“Mom, why is my sister different from other kids?”
I froze with a spoon halfway to my mouth. My 5-year-old son was looking at me expectantly while picking glumly at his dinner. I was alternating between feeding his older sister, and myself, bites of dinner. As a child with complete agenesis of the corpus callosum, a chromosomal abnormality and a host of other diagnoses, my daughter could not feed herself. I paused to explain the diagnosis to him as I had before, by saying her brain was made a little differently.
However, I wished that there was some resource I could use to explain to him, to his cousins and to her classmates, why she did things differently. I had searched online for a children’s book that explained her conditions. I was seeking something kid-friendly, fun and educational that celebrated individuals with ACC just the way they are. In the words of Temple Grandin, the well-known author with autism, the book should show that kids with ACC /HCC are “Different, not less.” I wanted something written not by a clinician, but by a parent – someone who had lived with and loved a child with developmental differences.
Someone should write one, I thought to myself. Then it hit me. I could be that someone. That’s how the “Kids Like Me” series was born.
“ACC Kids Like Me” is a fun rhyming story about a boy with ACC. His friends zoom away in race cars on a super highway to the other side of the brain, but our ACC hero cannot follow because there’s a gap in the road. He must become an explorer, forging a new path through the jungle to the other side of the brain in his own way. He gets there, but it takes him a little longer. In a simple way, the book explains what ACC is, some challenges people with ACC may face and why they’re ultimately just wonderful kids like any other.
The other books in the “Kids Like Me” series are “Chromosome Kids Like Me” and “Tubie Kids Like Me”, which focus on explaining chromosomal conditions and feeding tubes, respectively. I am working on more children’s books focused on developmental disabilities and health conditions now. My other writing includes “Playing in the Mud: An Amateur Farmer’s Guide How Not to Farm”, a humorous, light-hearted memoir of our family’s adventures starting a homestead while raising a special needs child. With a goat who thought he was a dog, a swimming llama, a temperamental emu, a club-footed duck and a host of other unique animals, farming showed us how differences are a natural part of the world. I left my career as a professional speechwriter after my daughter was born. Going from writer to special needs mom to farmer and back to writer, the book shares the story of how a parent of a disabled child can still pursue their dreams after a diagnosis.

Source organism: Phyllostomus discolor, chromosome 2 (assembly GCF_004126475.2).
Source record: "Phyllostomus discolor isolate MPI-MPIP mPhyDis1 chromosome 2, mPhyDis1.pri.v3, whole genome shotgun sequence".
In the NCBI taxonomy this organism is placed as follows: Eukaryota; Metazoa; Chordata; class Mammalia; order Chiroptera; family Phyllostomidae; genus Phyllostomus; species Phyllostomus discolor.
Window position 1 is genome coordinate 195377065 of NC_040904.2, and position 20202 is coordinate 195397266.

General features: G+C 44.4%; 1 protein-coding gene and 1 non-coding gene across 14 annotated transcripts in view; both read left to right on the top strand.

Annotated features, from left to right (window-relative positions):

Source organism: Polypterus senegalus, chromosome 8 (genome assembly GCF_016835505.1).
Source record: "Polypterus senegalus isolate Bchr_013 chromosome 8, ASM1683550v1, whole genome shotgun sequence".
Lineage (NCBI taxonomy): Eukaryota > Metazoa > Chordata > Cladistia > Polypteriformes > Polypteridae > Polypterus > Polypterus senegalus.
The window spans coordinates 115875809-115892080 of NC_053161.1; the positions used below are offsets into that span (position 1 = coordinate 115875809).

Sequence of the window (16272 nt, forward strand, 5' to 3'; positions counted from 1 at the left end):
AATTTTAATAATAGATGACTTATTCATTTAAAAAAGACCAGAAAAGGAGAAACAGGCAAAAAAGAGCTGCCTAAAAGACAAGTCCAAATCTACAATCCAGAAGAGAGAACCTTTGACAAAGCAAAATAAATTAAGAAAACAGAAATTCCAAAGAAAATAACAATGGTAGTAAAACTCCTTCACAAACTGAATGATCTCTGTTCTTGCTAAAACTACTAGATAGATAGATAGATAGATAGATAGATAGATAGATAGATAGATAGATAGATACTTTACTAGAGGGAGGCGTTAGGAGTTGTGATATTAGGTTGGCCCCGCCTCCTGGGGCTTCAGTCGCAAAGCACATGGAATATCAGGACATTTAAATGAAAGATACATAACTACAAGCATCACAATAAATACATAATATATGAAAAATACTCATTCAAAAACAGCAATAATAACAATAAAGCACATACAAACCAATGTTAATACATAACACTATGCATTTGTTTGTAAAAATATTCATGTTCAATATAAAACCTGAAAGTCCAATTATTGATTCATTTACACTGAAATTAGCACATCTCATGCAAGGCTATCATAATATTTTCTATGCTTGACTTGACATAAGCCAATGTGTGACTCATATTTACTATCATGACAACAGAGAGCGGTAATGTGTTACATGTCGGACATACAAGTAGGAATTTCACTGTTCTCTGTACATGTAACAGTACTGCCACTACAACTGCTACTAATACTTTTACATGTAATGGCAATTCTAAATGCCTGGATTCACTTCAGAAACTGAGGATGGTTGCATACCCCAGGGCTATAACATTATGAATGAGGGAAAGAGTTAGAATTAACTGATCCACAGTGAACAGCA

I’m hoping “ACC Kids Like Me” can help children feel good about seeing themselves or their sibling represented in print, and help parents have a positive resource to teach others. I also find it can be comforting to hold something in your hand that connects you to other families living with the same condition, and remember that in no way are we alone in this journey. By finding support through organizations such as Corpal and using resources such as “ACC Kids Like Me”, families can find an easier way forward in living life with the diagnosis, not in spite of the diagnosis.
It can help us remember that alone we may be rare, but together we are mighty.